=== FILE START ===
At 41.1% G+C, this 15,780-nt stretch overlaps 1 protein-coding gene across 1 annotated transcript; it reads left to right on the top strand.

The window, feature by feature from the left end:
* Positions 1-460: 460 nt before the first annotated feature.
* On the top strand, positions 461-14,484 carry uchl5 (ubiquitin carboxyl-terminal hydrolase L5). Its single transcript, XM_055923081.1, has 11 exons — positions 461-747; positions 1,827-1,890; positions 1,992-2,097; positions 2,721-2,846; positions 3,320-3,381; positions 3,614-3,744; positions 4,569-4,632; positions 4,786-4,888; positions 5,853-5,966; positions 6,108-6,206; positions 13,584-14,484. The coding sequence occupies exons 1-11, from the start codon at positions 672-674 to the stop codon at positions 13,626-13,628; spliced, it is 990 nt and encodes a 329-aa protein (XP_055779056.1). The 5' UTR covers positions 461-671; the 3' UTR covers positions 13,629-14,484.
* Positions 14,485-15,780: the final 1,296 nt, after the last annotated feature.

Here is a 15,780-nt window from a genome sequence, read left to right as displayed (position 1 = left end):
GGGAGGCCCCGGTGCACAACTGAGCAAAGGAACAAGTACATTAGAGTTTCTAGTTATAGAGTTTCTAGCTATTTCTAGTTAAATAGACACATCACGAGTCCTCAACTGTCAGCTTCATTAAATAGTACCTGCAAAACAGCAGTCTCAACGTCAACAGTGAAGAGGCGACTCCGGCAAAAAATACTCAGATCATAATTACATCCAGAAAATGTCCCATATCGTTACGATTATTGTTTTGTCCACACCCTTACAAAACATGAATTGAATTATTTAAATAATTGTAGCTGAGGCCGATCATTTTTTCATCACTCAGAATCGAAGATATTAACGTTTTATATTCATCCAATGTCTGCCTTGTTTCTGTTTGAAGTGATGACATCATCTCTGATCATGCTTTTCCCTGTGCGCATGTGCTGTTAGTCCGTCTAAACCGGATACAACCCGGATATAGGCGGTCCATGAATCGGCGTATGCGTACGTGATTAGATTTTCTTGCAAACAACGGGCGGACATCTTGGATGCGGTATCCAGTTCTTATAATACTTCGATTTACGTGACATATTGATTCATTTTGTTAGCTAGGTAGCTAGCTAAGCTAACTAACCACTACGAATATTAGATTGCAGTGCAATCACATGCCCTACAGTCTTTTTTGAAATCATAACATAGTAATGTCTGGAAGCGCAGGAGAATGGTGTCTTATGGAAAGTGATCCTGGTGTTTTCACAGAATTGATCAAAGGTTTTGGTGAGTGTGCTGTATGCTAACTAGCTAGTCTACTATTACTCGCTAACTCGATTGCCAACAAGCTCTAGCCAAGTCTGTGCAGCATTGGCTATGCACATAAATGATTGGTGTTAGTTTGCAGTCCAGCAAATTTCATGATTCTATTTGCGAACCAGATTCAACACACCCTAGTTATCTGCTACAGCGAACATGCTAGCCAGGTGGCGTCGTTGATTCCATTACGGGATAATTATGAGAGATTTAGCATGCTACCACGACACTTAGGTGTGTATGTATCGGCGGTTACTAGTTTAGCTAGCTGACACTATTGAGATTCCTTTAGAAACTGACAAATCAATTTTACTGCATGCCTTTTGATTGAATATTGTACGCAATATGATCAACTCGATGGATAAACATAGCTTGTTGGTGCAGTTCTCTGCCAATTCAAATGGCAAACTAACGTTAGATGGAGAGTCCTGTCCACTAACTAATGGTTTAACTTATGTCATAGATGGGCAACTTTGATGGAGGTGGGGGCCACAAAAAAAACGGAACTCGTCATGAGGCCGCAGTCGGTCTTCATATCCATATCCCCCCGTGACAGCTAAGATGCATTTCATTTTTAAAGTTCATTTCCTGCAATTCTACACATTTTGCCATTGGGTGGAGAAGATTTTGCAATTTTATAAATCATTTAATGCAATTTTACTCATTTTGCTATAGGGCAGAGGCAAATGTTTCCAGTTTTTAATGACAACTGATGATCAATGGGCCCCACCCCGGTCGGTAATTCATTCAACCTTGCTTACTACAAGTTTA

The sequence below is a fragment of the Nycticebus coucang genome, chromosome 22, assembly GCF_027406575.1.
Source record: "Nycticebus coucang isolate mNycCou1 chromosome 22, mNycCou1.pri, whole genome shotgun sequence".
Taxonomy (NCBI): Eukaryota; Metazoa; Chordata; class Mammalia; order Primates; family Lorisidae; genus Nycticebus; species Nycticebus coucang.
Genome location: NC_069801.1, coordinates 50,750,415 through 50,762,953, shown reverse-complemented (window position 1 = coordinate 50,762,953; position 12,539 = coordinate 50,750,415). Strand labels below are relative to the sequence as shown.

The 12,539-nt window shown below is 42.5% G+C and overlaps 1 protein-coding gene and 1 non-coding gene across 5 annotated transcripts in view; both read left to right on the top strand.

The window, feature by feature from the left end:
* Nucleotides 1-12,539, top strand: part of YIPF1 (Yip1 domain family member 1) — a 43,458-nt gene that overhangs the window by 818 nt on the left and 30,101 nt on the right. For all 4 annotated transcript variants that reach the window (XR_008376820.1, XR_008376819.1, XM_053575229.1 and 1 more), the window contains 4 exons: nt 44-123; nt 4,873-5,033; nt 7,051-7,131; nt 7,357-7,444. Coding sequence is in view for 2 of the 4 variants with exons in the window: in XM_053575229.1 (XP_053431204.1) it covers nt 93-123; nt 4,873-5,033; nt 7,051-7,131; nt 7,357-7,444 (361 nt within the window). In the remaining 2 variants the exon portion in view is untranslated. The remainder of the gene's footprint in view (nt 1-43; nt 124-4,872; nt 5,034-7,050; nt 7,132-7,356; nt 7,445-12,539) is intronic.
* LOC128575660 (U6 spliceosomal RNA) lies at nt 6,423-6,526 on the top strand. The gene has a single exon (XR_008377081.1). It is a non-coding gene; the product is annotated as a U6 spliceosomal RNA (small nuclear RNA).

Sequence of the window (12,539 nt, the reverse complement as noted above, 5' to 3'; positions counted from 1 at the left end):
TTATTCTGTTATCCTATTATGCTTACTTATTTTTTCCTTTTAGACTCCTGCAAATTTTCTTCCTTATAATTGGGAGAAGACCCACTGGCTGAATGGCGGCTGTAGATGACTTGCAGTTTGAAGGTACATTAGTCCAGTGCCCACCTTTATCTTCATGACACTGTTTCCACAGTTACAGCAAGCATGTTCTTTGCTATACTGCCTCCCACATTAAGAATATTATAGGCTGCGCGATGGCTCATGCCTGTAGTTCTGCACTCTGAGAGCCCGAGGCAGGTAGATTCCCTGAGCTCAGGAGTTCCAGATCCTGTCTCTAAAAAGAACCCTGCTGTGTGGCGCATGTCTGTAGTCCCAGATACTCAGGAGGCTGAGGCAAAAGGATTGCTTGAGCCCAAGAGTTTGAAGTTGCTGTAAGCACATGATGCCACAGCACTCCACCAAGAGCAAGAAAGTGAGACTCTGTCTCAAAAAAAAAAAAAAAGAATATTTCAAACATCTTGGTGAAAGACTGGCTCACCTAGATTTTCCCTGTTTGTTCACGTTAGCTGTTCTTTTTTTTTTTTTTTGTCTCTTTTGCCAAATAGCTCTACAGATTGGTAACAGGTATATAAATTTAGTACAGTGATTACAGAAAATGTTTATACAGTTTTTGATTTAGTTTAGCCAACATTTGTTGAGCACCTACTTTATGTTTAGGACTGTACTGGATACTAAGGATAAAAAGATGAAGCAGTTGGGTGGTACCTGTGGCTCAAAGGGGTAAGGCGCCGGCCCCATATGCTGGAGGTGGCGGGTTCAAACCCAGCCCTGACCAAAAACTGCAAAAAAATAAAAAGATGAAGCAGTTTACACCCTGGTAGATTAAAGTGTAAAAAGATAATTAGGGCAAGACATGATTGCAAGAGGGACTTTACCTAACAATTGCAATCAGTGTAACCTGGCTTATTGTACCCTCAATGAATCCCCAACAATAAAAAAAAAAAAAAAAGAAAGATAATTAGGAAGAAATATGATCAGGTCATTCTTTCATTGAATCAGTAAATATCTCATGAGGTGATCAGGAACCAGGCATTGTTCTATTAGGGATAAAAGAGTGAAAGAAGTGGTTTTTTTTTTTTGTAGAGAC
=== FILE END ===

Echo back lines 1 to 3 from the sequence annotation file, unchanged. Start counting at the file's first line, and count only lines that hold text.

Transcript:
At 41.1% G+C, this 15,780-nt stretch overlaps 1 protein-coding gene across 1 annotated transcript; it reads left to right on the top strand.

The window, feature by feature from the left end:
* Positions 1-460: 460 nt before the first annotated feature.